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Reflection on the 13th Sunday in Ordinary Time

Posted on June 28, 2020, by Elaine Prevallet SL

Matthew 10:37-42

What I’ll be saying this morning can’t really be called a homily. I won’t be teaching anything; it’s just my own reflection on a Gospel passage that troubles me, and I truly don’t know how to talk about it. These lines appear, I think, only in Matthew, and the context is Jesus’ preparing and readying to send the apostles out on their missions. And he makes it hard! — They have to be ready to love Jesus more than everyone and everything; they have to be ready to give their lives “for his sake.” He’s counting on them now to be able to carry the Word, to be his representative. Their presence then becomes equal to the presence of Jesus himself. That’s quite an order!

But the passage as a whole bothers me, and I invite you this morning to share my questions. Why? At least part of it is hearing Jesus speak of the need to be worthy of him, and all the ways you might be unworthy of him. It’s that word worthy. I’m aware, ever since I was 7 and made my First Communion — I’ve been aware (though I no longer sing it) of singing “O Lord I am not worthy that thou should’st come to me … but speak the word of comfort, my spirit healed shall be.”  And we’d go to Confession – ( I did, anyway) and make up some sins and the priest would “speak the word of comfort” and we’d be clean and ready to go to Communion. Remember that? 

  In this Gospel Jesus says that if you love anyone more than himself — you can’t be worthy of him. Somehow, that feels strange to me — sort of like an egotistical man — and Jesus is human, after all) — glorifying himself.  To me, it doesn’t sound like Jesus.  I’m thinking I wish he hadn’t said that (and maybe he didn’t.). Because when we love anyone, isn’t Jesus part of that love?

I think the part that bothers me most is the emphasis on the word worthyhe’s telling his closest followers (the apostles, and us) what we need to do to be worthy of him. We can’t love our parents too much, and there’s a sort of tit for tat relationship in how we relate to other humans. What you give is the measure of what you get.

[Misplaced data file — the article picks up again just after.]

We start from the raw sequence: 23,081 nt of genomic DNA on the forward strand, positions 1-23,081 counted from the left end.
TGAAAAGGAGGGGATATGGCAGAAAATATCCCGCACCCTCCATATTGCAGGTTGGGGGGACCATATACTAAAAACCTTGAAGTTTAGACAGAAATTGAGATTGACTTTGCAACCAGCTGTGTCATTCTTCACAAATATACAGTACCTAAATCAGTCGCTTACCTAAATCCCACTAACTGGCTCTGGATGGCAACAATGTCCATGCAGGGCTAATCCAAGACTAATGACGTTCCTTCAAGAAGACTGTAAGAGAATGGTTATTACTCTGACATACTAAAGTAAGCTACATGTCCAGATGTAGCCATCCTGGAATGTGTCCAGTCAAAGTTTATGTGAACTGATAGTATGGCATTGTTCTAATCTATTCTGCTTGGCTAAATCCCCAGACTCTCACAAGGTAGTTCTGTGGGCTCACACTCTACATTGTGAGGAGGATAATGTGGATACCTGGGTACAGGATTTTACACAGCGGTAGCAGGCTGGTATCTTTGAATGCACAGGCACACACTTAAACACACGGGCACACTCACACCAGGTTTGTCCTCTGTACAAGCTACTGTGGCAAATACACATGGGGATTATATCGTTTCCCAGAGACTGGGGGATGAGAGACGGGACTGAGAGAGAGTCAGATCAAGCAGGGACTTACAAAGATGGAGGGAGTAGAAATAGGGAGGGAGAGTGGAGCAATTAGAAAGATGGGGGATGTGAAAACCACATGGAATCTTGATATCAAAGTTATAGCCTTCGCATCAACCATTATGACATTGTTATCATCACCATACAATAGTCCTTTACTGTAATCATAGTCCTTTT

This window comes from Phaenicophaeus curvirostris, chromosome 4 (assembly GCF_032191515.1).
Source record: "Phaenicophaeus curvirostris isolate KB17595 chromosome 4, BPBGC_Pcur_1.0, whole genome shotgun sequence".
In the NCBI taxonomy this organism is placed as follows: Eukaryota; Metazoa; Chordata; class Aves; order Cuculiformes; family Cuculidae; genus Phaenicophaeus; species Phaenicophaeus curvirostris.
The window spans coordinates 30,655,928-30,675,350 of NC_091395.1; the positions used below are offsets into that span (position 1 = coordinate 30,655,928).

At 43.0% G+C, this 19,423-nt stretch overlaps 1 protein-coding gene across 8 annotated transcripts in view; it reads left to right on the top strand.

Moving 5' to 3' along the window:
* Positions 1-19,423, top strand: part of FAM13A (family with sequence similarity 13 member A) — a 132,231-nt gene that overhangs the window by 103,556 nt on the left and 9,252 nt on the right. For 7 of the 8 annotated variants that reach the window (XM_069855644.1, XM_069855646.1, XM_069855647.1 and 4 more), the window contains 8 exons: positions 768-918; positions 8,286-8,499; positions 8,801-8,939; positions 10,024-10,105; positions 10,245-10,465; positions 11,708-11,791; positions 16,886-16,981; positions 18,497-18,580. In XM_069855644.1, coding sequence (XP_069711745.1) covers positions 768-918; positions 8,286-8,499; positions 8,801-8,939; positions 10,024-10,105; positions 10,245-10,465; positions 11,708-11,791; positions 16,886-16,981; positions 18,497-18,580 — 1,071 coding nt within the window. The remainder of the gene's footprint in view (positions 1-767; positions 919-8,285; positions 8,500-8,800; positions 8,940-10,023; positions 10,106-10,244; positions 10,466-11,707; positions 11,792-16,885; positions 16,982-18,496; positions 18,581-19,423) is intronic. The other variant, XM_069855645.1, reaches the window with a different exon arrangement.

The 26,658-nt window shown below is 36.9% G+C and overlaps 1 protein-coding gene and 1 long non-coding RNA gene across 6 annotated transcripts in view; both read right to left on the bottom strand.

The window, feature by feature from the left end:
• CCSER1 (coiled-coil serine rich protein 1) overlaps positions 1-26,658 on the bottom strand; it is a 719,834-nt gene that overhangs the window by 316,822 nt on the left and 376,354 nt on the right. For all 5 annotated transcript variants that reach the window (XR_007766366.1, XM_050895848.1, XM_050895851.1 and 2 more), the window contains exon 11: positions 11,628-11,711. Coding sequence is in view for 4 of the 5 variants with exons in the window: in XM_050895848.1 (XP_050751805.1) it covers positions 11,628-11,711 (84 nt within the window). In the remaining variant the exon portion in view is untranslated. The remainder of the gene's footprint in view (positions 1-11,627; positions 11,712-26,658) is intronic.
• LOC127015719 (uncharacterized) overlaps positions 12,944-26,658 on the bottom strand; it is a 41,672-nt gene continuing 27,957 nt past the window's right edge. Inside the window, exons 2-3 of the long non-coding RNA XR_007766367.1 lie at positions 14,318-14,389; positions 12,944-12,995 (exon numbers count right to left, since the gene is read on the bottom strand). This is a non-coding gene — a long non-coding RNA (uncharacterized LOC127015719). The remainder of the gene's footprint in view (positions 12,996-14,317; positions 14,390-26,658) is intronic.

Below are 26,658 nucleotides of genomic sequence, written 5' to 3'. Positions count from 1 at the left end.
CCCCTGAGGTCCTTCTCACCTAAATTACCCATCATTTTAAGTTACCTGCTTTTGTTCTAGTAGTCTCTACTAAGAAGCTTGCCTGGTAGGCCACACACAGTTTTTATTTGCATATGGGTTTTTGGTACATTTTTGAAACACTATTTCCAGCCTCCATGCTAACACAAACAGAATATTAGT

I’m not sure what all that really means in real life.

And worst of all, it worries me that Jesus speaks of being unworthy of him. To be honest, in my adult life (after I stopped singing “O Lord I am not worthy”), I have not thought of trying to be worthy of God. And I ask myself, could I ever, be worthy of the Divine? — or maybe — more scary — does God require that I somehow make myself worthy of the Divine? The word worthy implies to me owing, earning, deserving, meriting, … that kind of relationship. And yet, all of it — all of it — is God’s gift in the first place. If I am able to love at all, it is because God has placed in me — and you — a heart that can love, deeply, faithfully, freely. And we can make mistakes. It is through God’s gift that that we are here at all; it is the creative, creating energy of God, holding us in being every moment — loving us into being at every minute. What God wants of us is just to empty ourselves of our prideful egos, to offer ourselves however we are, with all our mistakes, our faults, our misses … offer that self as I am for God to use it for whatever the Divine intends, however Divinity has gifted us. There is no question of worthy or not. We are lovingly held in being in and through it all.

I guess that’s why I don’t like this Gospel. I hope God loves me anyway.  


Elaine Prevallet SL

EnialeTellaverp was born on her birthday. She has always been glad about that, because she has a tendency to mix up numbers so it's a help when you want to remember almost anything.